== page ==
Hans-Ulrich Rudel, a member of the Nazi party, was German’s top decorated serviceman of WWII.  He was born in Silesia, the son of a clergyman, on July 2, 1916.  His involvement in the military resulted in his love for sports.  He did not excel in school, so in order to pursue his passion of sports, he joined the Luftwaffe.  He became a pilot, but was not accepted when he applied for dive-bombing training.   He went on to fly long-range recon missions until eventually being accepted into the dive bomber training course.

 

 

Knight’s Cross of the Iron Cross with Oak Leaves, Swords and Diamonds - AFHM has this medal - awarded to General Karl Mauss - on display along with two of Mauss’ uniforms.

Rudel was the one of only 27 to receive the Knight’s Cross of the Iron Cross with Oak Leaves, Swords and Diamonds; and he was the only person to receive Hitler’s distinguished award – Knight’s Cross of the Iron Cross with Golden Leaves, Swords and Diamonds – the highest military decoration.  During his military service, Rudel received other top medals, including the Wound Badge in Gold, the Knight’s Cross, the German Cross in Gold, the Iron Cross (2nd class and 1st class), Front Flying Clasp of the Luftwaffe in Gold and Diamonds with Pennant and the Combined Pilots-Observation Bade in Gold and Diamonds.

 

Throughout his military career – 1936-1945 – Rudel flew a total of 2,530 combat missions and accredited with 2,000 targets destroyed.  Listed below are some of the kills attributed to Rudel:

 

•          519 Soviet Tanks (17 in one day)

•          70 assault craft and/or landing boats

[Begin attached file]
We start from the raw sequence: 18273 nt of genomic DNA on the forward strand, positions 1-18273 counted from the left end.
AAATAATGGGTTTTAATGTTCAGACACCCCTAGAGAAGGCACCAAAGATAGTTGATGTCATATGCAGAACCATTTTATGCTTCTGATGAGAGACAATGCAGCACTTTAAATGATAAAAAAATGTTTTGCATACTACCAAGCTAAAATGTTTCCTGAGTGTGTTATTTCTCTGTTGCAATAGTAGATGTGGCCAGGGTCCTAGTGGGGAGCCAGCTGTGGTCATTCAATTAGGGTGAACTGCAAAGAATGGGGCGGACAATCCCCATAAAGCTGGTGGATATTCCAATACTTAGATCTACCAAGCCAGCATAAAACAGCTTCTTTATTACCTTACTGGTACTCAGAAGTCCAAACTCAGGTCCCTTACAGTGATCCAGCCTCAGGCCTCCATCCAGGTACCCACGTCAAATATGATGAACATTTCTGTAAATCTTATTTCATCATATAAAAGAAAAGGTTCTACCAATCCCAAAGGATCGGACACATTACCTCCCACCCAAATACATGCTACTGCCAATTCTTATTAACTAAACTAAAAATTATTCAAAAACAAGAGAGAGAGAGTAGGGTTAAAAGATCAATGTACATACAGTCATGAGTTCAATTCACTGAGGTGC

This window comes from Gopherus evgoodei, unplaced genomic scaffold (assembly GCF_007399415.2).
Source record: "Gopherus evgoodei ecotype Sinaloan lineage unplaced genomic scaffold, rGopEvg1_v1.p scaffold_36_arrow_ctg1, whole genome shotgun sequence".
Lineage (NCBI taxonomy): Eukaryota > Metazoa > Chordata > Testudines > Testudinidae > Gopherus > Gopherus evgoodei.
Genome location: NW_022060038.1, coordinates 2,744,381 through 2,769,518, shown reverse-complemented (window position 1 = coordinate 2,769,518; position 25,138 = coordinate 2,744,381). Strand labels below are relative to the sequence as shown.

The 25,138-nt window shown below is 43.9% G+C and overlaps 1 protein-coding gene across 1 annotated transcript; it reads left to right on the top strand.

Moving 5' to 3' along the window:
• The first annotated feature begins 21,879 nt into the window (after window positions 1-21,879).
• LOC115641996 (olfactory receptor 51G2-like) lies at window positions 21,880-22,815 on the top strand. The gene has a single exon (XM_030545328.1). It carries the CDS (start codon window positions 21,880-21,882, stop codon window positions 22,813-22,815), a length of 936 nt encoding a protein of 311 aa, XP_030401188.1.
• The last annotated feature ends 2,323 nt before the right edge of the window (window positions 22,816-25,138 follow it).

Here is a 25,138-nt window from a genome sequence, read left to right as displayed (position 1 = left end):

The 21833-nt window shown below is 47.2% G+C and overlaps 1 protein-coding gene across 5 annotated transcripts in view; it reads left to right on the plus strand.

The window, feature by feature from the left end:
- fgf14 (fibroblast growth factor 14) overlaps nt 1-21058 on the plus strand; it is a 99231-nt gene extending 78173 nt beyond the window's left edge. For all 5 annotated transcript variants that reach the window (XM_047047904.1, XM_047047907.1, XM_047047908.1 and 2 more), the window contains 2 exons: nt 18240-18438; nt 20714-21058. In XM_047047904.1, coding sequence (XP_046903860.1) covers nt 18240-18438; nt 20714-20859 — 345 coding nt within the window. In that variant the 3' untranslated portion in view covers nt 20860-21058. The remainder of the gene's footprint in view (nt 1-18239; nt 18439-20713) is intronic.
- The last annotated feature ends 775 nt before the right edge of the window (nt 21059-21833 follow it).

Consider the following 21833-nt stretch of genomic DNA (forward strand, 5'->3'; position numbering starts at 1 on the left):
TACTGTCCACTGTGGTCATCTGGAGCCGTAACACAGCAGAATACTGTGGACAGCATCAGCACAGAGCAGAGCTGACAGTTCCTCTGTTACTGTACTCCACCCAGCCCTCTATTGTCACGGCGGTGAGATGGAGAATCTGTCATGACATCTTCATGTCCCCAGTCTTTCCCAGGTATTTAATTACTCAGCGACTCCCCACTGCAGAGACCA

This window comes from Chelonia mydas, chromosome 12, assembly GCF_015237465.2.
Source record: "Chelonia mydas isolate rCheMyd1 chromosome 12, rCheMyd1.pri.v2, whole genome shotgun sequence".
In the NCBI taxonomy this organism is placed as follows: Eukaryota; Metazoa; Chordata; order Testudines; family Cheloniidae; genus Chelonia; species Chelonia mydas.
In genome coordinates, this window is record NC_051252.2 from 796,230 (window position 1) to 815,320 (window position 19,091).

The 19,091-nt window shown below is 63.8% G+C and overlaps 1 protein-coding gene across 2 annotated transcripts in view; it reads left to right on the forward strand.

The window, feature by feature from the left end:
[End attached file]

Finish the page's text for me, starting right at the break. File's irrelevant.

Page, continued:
•          150 self-propelled guns

•          4 armored trains

•          800 additional support vehicles

•          9 planes

•          1 soviet battleship

•          2 cruisers

•          1 destroyer

 

Rudel flew a Junker similar to the one above.

Rudel was shot down only by anti-aircraft artillery, never another pilot.  Of his 2,530 mission, only a total of 32 resulted in his being shot down or forced down by the enemy - several of those occurred behind enemy lines.  On one occasion he spent 11 months as a POW of the American forces after he was forced to land at an airfield held by the a US fighter group.  Prior to landing, he and his crew took measures to render the aircraft inoperable to the US and blocked the airstrip making it unusable.  He continued in service despite an injury that forced a leg amputation below the knee.

 

Hitler is quoted as saying (to Rudel), “You are the bravest and bravest soldier that the German people have ever had.”

 

After the war, Rudel left Germany and moved to South America.  Despite having one leg, Rudel continued a very active lifestyle playing tennis, skiing and mountain climbing.  He also wrote a controversial war diary before returning to Germany in 1953 and becoming a successful businessman.  However, a scandal in 1976 (the Rudel Scandal), forced him and several other high-tanking officials into retiring early.  He died just six years later in 1982.

 

Colonel Hans-Ulrich Rudel, the top German decorated servicemen of WWII lived by his own words, “Only he is lost who gives himself up for lost”.